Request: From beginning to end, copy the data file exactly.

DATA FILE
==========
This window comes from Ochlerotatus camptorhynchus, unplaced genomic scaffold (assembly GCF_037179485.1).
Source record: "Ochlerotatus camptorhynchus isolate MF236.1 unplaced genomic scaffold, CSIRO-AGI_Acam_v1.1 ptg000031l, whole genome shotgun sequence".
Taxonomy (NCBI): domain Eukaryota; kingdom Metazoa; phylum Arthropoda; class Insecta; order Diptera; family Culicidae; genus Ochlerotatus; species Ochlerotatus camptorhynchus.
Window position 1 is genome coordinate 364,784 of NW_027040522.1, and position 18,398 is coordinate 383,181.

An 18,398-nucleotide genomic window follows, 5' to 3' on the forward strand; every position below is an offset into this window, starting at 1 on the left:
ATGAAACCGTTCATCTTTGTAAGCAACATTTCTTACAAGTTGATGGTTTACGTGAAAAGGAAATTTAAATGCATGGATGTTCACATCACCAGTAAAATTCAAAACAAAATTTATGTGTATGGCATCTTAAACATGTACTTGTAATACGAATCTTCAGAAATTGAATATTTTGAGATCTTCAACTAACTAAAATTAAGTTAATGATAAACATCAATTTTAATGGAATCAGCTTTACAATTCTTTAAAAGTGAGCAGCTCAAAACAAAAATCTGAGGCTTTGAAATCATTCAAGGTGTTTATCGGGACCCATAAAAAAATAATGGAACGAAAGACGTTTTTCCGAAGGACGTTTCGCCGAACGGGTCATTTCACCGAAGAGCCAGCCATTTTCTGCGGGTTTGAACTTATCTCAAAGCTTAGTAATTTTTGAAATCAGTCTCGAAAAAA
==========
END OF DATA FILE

This window comes from Ochlerotatus camptorhynchus, unplaced genomic scaffold (assembly GCF_037179485.1).
Source record: "Ochlerotatus camptorhynchus isolate MF236.1 unplaced genomic scaffold, CSIRO-AGI_Acam_v1.1 ptg000031l, whole genome shotgun sequence".
Taxonomy (NCBI): domain Eukaryota; kingdom Metazoa; phylum Arthropoda; class Insecta; order Diptera; family Culicidae; genus Ochlerotatus; species Ochlerotatus camptorhynchus.
Window position 1 is genome coordinate 364,784 of NW_027040522.1, and position 18,398 is coordinate 383,181.

An 18,398-nucleotide genomic window follows, 5' to 3' on the forward strand; every position below is an offset into this window, starting at 1 on the left:
ATGAAACCGTTCATCTTTGTAAGCAACATTTCTTACAAGTTGATGGTTTACGTGAAAAGGAAATTTAAATGCATGGATGTTCACATCACCAGTAAAATTCAAAACAAAATTTATGTGTATGGCATCTTAAACATGTACTTGTAATACGAATCTTCAGAAATTGAATATTTTGAGATCTTCAACTAACTAAAATTAAGTTAATGATAAACATCAATTTTAATGGAATCAGCTTTACAATTCTTTAAAAGTGAGCAGCTCAAAACAAAAATCTGAGGCTTTGAAATCATTCAAGGTGTTTATCGGGACCCATAAAAAAATAATGGAACGAAAGACGTTTTTCCGAAGGACGTTTCGCCGAACGGGTCATTTCACCGAAGAGCCAGCCATTTTCTGCGGGTTTGAACTTATCTCAAAGCTTAGTAATTTTTGAAATCAGTCTCGAAAAAA